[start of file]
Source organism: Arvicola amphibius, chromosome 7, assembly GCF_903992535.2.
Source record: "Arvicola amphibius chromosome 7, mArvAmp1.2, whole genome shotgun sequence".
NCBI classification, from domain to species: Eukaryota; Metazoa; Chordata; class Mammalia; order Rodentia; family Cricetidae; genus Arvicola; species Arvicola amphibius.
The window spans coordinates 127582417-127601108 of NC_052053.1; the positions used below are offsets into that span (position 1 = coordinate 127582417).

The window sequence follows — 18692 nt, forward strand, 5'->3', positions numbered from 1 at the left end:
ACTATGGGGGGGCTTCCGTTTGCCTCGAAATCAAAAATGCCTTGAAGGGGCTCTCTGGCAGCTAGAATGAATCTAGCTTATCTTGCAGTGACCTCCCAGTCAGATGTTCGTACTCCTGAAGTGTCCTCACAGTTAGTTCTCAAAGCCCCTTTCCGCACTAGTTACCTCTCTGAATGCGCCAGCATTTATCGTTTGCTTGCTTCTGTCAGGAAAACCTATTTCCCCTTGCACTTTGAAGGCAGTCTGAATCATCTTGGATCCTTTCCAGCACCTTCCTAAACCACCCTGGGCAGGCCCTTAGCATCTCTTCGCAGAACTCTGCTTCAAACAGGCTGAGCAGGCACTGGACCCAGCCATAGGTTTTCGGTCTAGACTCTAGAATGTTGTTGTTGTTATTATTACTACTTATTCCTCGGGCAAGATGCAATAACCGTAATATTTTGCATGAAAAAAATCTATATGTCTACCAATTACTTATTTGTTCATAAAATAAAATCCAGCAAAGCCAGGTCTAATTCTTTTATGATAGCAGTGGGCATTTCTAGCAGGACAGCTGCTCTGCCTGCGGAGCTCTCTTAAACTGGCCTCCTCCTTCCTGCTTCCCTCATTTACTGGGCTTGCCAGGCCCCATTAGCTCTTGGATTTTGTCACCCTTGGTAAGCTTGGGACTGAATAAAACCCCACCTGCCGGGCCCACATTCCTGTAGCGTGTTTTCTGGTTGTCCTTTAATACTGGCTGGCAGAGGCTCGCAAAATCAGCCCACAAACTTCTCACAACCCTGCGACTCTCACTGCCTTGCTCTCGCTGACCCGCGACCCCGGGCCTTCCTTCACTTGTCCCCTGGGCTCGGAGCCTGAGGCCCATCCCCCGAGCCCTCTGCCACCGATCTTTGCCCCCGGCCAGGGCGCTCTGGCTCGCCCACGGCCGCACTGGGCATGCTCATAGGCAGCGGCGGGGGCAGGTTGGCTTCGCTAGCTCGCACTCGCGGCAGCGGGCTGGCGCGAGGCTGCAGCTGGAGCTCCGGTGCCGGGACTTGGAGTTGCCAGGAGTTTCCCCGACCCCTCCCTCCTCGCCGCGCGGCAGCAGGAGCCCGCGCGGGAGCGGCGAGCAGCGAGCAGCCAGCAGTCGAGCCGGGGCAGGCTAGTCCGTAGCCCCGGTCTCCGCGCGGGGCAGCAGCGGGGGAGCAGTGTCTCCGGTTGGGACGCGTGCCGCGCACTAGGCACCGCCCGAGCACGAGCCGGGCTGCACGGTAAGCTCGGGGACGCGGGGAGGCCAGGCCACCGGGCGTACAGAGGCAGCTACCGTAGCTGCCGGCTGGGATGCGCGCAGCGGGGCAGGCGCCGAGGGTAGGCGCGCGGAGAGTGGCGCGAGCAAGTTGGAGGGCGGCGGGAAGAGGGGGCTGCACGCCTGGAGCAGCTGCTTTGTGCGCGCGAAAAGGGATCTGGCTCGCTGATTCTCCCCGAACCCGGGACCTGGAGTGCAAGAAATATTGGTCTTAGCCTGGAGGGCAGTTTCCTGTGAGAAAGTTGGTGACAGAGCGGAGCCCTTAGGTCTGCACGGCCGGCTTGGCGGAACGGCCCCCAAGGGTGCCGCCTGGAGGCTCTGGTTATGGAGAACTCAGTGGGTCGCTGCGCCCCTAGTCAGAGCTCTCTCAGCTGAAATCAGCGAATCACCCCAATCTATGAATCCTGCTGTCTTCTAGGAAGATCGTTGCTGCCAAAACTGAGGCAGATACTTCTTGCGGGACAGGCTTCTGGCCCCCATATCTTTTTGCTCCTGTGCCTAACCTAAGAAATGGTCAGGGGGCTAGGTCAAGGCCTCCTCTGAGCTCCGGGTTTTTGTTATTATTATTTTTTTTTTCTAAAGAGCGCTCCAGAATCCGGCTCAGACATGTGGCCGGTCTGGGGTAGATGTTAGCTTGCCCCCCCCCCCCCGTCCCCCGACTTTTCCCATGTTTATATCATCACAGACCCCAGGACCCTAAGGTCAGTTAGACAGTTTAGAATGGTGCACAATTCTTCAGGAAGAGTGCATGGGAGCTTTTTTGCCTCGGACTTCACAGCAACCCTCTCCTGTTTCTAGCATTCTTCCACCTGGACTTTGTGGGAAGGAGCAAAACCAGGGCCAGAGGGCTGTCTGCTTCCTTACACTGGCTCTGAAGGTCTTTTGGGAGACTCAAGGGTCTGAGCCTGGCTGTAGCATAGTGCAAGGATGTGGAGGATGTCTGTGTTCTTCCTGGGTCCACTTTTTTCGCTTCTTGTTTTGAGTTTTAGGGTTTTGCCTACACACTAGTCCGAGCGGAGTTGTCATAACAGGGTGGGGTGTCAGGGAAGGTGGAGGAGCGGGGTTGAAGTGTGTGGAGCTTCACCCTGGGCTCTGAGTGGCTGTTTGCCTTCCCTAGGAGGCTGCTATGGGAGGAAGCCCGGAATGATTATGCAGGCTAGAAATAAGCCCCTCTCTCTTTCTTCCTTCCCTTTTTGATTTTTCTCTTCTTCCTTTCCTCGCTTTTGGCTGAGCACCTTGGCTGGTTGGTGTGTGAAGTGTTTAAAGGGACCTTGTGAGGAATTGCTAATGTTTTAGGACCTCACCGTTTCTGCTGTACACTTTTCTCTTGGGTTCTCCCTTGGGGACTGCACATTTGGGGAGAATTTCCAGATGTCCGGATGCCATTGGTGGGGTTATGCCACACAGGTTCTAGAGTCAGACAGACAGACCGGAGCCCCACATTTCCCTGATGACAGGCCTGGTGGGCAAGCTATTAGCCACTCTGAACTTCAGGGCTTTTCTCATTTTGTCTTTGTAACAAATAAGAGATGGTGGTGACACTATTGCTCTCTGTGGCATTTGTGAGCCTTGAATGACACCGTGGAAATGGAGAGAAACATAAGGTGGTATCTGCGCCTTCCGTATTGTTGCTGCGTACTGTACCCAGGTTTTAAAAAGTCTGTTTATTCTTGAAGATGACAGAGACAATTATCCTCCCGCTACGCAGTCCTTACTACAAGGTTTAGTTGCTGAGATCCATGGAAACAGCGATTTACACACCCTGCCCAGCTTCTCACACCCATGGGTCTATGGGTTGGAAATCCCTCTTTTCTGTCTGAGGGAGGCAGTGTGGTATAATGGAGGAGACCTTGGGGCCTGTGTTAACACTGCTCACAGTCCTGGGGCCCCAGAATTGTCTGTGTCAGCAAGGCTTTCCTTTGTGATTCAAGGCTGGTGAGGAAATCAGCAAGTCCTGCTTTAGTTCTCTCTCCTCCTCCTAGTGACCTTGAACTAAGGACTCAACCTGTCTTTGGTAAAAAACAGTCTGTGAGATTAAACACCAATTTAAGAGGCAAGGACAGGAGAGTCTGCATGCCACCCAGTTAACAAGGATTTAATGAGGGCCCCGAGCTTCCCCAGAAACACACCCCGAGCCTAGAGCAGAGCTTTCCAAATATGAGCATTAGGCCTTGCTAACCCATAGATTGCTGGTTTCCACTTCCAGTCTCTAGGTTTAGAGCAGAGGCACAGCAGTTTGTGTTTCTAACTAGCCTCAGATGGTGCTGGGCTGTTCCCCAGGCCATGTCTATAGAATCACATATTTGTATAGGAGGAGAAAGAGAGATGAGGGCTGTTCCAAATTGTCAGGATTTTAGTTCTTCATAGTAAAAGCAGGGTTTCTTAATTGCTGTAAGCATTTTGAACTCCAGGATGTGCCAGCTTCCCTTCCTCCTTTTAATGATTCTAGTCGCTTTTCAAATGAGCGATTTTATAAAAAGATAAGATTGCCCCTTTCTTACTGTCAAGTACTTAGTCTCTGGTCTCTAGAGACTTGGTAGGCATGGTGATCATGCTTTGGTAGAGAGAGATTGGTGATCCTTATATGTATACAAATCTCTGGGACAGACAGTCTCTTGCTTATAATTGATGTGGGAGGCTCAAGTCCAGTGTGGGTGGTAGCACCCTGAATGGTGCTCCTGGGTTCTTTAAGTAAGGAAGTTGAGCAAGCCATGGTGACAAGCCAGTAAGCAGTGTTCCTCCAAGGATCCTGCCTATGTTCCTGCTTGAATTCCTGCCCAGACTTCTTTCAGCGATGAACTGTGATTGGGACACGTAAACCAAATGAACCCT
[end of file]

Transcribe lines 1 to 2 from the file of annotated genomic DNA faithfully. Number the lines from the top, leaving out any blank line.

Source organism: Arvicola amphibius, chromosome 7, assembly GCF_903992535.2.
Source record: "Arvicola amphibius chromosome 7, mArvAmp1.2, whole genome shotgun sequence".